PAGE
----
In many parts of the world， there are four seasons： spring， summer， fall and winter. In the U.S.， there are only three： football， basketball and baseball. That's not completely true， but almost. In every season， Americans have a ball. If you want to know what season it is， just look at what people are playing. For many Americans， sports do not just occupy the sidelines. They take center court.
Besides "the big three" sports， Americans play a variety of other sports. In warm weather， people enjoy water sports. Lovers of surfing， sailing and scuba diving flock to the ocean. Swimmers and water skiers also revel in the wet stuff. Fishermen try their luck in ponds， lakes and rivers. In winter sportsmen delight in freezing fun. From the first snowfall， skiers hit the slopes. Frozen ponds and ice rinks become playgrounds for skating and hockey. People play indoor sports whatever the weather. Racquetball， weightlifting and bowling are year-round activities.
For many people in the U.S.， sports are not just for fun. They're almost a religion. Thousands of sports fans buy expensive tickets to watch their favorite teams and athletes play in person. Other fans watch the games at home， glued to their TV sets. The most devoted sports buffs never miss a game. Many a wife becomes a "sports widow" during her husband's favorite season. America's devotion to athletics has created a new class of wealthy people： professional athletes. Sports stars often receive million-dollar salaries. Some even make big money appearing in advertisements for soft drinks， shoes and even toiletries.
Not all Americans worship sports， but athletics are an important part of their culture. Throughout their school life， Americans learn to play many sports. All students take physical education classes in school. Some try out for the school teams， while others join intramural sports leagues. Athletic events at universities attract scores of fans and benefit the whole community. Many people also enjoy non-competitive activities like hiking， biking， horseback riding， camping or hunting. To communicate with American sports nuts， it helps if you can talk sports.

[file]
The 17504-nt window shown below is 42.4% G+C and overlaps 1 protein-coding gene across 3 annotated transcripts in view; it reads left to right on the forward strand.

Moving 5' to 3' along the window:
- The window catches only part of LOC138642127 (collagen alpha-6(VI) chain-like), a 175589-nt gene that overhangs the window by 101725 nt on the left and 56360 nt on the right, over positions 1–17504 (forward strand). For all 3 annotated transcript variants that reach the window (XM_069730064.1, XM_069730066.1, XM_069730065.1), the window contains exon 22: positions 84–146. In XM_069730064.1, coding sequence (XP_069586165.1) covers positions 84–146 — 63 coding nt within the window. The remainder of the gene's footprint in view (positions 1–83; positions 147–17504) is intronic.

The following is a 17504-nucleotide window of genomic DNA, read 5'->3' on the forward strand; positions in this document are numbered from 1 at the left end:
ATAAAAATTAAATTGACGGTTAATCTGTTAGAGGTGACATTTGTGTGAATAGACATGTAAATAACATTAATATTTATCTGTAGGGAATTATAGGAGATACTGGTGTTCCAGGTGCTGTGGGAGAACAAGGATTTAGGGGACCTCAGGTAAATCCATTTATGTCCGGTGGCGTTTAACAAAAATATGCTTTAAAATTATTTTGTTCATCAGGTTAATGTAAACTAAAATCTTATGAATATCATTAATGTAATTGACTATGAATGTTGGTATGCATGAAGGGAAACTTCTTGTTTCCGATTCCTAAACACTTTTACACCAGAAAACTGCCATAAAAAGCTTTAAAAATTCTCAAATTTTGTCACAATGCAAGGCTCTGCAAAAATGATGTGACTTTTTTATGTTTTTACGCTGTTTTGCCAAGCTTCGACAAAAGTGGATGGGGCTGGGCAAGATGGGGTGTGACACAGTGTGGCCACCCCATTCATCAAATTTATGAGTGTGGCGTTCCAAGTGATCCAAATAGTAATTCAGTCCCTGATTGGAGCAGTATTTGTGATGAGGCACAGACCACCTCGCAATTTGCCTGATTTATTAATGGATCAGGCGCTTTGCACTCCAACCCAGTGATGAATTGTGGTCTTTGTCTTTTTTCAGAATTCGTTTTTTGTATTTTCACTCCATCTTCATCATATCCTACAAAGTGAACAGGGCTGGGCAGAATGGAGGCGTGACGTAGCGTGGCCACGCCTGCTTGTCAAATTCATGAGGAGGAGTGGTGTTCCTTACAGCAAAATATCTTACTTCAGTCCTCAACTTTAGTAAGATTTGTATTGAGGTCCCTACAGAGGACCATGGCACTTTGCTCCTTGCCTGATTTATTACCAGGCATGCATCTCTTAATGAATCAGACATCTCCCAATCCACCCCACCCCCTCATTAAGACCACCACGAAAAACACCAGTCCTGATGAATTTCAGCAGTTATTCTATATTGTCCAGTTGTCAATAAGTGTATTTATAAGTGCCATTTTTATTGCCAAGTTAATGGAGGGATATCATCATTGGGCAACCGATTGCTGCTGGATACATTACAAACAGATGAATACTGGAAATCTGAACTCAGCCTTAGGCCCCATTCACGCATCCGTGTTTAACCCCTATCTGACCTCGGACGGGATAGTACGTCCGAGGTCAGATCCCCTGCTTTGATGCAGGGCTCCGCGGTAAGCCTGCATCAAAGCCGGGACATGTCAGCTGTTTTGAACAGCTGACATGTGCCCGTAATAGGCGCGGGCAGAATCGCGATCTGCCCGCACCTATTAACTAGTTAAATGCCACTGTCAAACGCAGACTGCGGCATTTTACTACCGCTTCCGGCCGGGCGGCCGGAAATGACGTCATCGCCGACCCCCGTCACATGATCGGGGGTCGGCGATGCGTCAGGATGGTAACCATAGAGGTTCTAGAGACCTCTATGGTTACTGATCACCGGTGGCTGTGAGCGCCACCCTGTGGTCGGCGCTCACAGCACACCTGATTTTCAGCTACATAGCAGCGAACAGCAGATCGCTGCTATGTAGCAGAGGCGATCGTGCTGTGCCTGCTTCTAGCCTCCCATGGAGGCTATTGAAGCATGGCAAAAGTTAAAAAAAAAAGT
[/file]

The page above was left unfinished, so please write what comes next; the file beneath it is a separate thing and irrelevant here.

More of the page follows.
Sports in America represent the international heritage of the people who play. Many sports were imported from other countries. European immigrants brought tennis， golf， bowling and boxing to America. Football and baseball came from other Old World games. Only basketball has a truly American origin. Even today some formerly "foreign" sports like soccer are gaining American fans. In 1994 the U.S. hosted the World Cup for the first time ever.
Not only do Americans import sports， but they export sports fever， as well. Satellites broadcast games to sports fans around the globe. The World Series， the U.S. professional baseball championship， has begun to live up to its name. The names of American superstars like basketball great Michael Jordan have become household words the world over. Who knows？ Sports seasons may even change world weather patterns.